05/02/2022, 14.06
HONG KONG – CHINA
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Young people in Hong Kong don’t like ‘patriotic’ voting

A pro-Beijing Election Committee is set to pick Hong Kong’s new chief executive next week. This is one of the reasons first-time voters have stayed away from last December’s parliamentary election when only seven per cent of eligible voters aged 18 to 30 cast their ballot.

Hong Kong (AsiaNews) – Young people in Hong Kong don’t like “patriotic” elections, this according to a report by the Hong Kong Free Press, based on electoral turnouts following the last election to the city’s parliament, the Legislative Council (LegCo), on 19 December 2021.

The study comes on the eve of the vote to choose Hong Kong’s new chief executive. Next Sunday, 8 May, Beijing’s pick, John Lee, hitherto number two to outgoing leader Carrie Lam, is set to replace her. He is the only candidate.

The head of the city’s administration will be chosen on the basis of rules that fall far short of any democratic standard.

An Election Committee made up of 1,462 members, ostensibly representative of Hong Kong’s seven million people, will decide. In reality, most of its members are aligned with mainland China and its ruling Communist Party.

In March 2021, China adopted a law that allows only "patriots" to administer Hong Kong, a way to exclude pro-democracy candidates from running for office.

This was Beijing's second strike against the 2019 pro-democracy protest movement after it imposed a draconian national security law in June 2020, which saw the city's main pro-democracy leaders jailed, exiled or forced to drop out of active politics.

In the last LegCo election, only 30.2 per cent of voters cast their ballot, the worst turnout since 1995, when the city, then still under British rule, held its first parliamentary election.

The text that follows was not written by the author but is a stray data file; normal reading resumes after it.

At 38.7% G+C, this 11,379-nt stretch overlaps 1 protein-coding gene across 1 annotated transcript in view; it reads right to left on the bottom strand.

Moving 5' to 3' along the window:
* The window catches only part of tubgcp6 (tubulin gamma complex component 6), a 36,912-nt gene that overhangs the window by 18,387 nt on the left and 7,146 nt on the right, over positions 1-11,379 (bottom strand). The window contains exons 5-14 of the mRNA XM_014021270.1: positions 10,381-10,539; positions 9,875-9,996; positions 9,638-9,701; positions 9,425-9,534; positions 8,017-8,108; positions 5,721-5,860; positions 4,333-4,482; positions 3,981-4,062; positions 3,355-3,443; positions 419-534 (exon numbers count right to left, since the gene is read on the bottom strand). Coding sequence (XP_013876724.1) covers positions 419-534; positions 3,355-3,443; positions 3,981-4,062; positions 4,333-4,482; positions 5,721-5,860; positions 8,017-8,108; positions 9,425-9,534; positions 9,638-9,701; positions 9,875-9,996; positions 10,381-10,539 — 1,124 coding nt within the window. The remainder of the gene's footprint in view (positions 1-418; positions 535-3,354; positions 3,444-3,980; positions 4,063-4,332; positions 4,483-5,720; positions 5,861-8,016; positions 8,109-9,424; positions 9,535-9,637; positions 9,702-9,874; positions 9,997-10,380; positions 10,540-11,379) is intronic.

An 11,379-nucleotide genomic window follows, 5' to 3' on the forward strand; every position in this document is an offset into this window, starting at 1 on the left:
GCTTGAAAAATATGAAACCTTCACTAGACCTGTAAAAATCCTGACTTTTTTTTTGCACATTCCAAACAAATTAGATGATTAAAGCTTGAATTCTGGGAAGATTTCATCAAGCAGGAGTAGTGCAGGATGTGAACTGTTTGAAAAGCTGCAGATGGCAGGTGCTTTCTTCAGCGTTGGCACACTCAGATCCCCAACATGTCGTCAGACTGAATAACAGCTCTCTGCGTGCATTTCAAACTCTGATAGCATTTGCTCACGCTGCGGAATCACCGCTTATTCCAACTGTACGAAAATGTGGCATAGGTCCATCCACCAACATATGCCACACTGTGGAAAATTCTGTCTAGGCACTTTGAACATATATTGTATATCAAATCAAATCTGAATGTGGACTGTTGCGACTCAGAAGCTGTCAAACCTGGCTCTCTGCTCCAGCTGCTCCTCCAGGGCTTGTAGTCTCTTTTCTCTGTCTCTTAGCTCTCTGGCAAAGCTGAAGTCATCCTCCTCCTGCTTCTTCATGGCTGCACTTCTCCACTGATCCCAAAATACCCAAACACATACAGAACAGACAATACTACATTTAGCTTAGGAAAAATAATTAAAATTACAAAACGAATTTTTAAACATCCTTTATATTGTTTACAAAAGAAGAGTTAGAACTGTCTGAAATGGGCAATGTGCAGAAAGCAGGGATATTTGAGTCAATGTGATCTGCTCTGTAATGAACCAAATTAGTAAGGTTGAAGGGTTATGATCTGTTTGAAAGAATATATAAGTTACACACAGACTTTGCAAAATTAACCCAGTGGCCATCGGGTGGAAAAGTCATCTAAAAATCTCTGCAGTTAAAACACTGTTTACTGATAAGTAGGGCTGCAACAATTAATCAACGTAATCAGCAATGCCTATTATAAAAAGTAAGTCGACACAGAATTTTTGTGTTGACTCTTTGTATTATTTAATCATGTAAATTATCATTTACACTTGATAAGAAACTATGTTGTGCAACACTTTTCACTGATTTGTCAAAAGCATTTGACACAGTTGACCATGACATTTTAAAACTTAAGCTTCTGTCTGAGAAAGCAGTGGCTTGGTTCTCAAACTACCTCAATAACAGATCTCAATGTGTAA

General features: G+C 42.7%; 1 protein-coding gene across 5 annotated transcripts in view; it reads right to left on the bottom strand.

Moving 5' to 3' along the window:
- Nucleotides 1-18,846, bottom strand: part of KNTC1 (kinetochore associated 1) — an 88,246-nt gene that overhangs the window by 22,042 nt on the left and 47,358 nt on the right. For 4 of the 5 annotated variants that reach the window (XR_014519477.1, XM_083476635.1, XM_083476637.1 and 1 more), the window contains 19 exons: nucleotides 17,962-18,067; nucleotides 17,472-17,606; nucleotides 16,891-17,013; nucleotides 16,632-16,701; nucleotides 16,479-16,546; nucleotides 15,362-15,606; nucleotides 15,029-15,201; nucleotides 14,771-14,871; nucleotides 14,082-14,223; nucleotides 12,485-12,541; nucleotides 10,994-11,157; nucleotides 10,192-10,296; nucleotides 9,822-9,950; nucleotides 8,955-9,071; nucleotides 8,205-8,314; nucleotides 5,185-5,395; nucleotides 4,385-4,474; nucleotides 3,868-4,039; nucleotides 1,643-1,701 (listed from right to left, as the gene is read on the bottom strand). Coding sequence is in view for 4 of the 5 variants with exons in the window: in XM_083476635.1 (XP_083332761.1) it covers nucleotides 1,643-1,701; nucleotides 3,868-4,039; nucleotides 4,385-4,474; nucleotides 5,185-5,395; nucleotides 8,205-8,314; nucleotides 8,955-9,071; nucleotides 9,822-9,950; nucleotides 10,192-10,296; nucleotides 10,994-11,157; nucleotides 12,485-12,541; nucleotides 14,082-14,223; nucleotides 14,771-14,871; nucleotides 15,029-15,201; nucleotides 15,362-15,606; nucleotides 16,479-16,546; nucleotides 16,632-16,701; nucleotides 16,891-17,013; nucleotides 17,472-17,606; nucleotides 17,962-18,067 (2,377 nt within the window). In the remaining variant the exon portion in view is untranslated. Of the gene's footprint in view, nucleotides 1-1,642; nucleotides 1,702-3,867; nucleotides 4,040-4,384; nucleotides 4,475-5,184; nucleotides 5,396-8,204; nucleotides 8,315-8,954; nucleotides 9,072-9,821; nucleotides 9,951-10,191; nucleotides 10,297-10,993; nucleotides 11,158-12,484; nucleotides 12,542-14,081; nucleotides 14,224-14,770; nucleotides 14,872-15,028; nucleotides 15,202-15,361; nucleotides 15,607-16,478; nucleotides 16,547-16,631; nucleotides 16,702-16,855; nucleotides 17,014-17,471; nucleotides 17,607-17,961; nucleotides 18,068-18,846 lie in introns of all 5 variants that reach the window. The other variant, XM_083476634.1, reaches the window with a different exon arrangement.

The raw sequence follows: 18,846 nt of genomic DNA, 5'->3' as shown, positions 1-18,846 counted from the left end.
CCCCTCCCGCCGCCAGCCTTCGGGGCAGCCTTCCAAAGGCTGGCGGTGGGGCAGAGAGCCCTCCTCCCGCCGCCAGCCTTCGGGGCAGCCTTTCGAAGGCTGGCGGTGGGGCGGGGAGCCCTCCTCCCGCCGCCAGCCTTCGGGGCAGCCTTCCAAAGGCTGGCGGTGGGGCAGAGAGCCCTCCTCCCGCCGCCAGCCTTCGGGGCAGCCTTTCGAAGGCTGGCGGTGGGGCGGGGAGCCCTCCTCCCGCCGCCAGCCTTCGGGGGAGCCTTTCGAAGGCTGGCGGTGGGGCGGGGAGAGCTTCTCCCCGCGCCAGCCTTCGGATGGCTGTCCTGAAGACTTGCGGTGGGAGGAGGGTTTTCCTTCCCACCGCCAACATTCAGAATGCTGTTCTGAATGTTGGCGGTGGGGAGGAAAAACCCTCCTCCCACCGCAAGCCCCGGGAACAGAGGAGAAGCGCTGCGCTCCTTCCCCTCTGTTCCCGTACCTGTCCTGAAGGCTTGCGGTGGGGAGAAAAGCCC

In the 2016 LegCo election, 58.3 per cent of eligible voters took part.

In November 2019, following that year’s anti-government protests, turnout reached 71 per cent in district council elections, which pro-democracy candidates won overwhelmingly.

According to the Hong Kong Free Press, in last December’s election, out of 1.3 million voters, only 6,269 were first-time voters.

In the 18 to 20 age group, only 6.69 per cent of those eligible to vote cast their ballot, against almost 60 per cent in 2016. If the 18 to 30 age group is considered, the turnout was not much better, just above 7 per cent.

The highest turnout was reported among voters aged 66 to 70 (48.5 per cent) and 71 and older (45.6 per cent).

In the end, most Hong Kong voters, especially the young, chose to snub or boycott an election that did not meet the minimum standards of political pluralism.

For her part, outgoing Chief Executive Carrie Lam dismissed the slap in the face saying that the turnout is not important in an election.

Instead, a low turnout meant that the government was doing a good job and that voters could not be bothered to come to vote to choose new lawmakers to control its work.

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